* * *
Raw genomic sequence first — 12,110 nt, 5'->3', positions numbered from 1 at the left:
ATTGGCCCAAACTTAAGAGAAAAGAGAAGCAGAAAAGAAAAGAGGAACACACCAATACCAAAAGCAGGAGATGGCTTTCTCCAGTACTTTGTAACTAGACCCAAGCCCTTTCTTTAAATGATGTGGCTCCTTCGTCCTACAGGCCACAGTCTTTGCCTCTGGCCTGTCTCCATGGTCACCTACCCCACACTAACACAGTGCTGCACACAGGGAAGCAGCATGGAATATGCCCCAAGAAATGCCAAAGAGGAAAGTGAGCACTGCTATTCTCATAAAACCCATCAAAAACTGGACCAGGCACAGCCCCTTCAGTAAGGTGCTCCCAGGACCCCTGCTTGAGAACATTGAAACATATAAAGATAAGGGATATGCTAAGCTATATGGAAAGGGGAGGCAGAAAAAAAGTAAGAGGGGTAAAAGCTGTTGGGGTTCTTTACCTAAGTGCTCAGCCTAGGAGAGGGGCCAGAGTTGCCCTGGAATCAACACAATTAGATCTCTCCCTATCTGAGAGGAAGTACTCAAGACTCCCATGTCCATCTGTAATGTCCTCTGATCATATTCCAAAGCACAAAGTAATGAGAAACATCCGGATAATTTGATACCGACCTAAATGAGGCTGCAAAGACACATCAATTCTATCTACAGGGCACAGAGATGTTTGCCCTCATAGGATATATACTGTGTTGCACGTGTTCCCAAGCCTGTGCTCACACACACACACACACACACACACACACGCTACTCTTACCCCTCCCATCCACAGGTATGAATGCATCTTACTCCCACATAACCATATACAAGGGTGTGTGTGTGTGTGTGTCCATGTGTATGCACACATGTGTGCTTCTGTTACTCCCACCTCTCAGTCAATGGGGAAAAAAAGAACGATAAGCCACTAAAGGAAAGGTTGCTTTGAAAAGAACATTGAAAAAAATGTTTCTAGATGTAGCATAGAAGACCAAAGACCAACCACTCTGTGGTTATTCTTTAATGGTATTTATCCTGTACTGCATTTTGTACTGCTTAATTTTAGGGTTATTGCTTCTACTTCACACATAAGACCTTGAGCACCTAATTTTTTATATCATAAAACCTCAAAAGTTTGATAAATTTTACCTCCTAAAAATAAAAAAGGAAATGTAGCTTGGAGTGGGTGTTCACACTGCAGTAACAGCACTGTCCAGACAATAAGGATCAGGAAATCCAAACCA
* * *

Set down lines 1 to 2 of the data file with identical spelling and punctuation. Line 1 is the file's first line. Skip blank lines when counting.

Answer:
Raw genomic sequence first — 12,110 nt, 5'->3', positions numbered from 1 at the left:
ATTGGCCCAAACTTAAGAGAAAAGAGAAGCAGAAAAGAAAAGAGGAACACACCAATACCAAAAGCAGGAGATGGCTTTCTCCAGTACTTTGTAACTAGACCCAAGCCCTTTCTTTAAATGATGTGGCTCCTTCGTCCTACAGGCCACAGTCTTTGCCTCTGGCCTGTCTCCATGGTCACCTACCCCACACTAACACAGTGCTGCACACAGGGAAGCAGCATGGAATATGCCCCAAGAAATGCCAAAGAGGAAAGTGAGCACTGCTATTCTCATAAAACCCATCAAAAACTGGACCAGGCACAGCCCCTTCAGTAAGGTGCTCCCAGGACCCCTGCTTGAGAACATTGAAACATATAAAGATAAGGGATATGCTAAGCTATATGGAAAGGGGAGGCAGAAAAAAAGTAAGAGGGGTAAAAGCTGTTGGGGTTCTTTACCTAAGTGCTCAGCCTAGGAGAGGGGCCAGAGTTGCCCTGGAATCAACACAATTAGATCTCTCCCTATCTGAGAGGAAGTACTCAAGACTCCCATGTCCATCTGTAATGTCCTCTGATCATATTCCAAAGCACAAAGTAATGAGAAACATCCGGATAATTTGATACCGACCTAAATGAGGCTGCAAAGACACATCAATTCTATCTACAGGGCACAGAGATGTTTGCCCTCATAGGATATATACTGTGTTGCACGTGTTCCCAAGCCTGTGCTCACACACACACACACACACACACACACACGCTACTCTTACCCCTCCCATCCACAGGTATGAATGCATCTTACTCCCACATAACCATATACAAGGGTGTGTGTGTGTGTGTGTCCATGTGTATGCACACATGTGTGCTTCTGTTACTCCCACCTCTCAGTCAATGGGGAAAAAAAGAACGATAAGCCACTAAAGGAAAGGTTGCTTTGAAAAGAACATTGAAAAAAATGTTTCTAGATGTAGCATAGAAGACCAAAGACCAACCACTCTGTGGTTATTCTTTAATGGTATTTATCCTGTACTGCATTTTGTACTGCTTAATTTTAGGGTTATTGCTTCTACTTCACACATAAGACCTTGAGCACCTAATTTTTTATATCATAAAACCTCAAAAGTTTGATAAATTTTACCTCCTAAAAATAAAAAAGGAAATGTAGCTTGGAGTGGGTGTTCACACTGCAGTAACAGCACTGTCCAGACAATAAGGATCAGGAAATCCAAACCA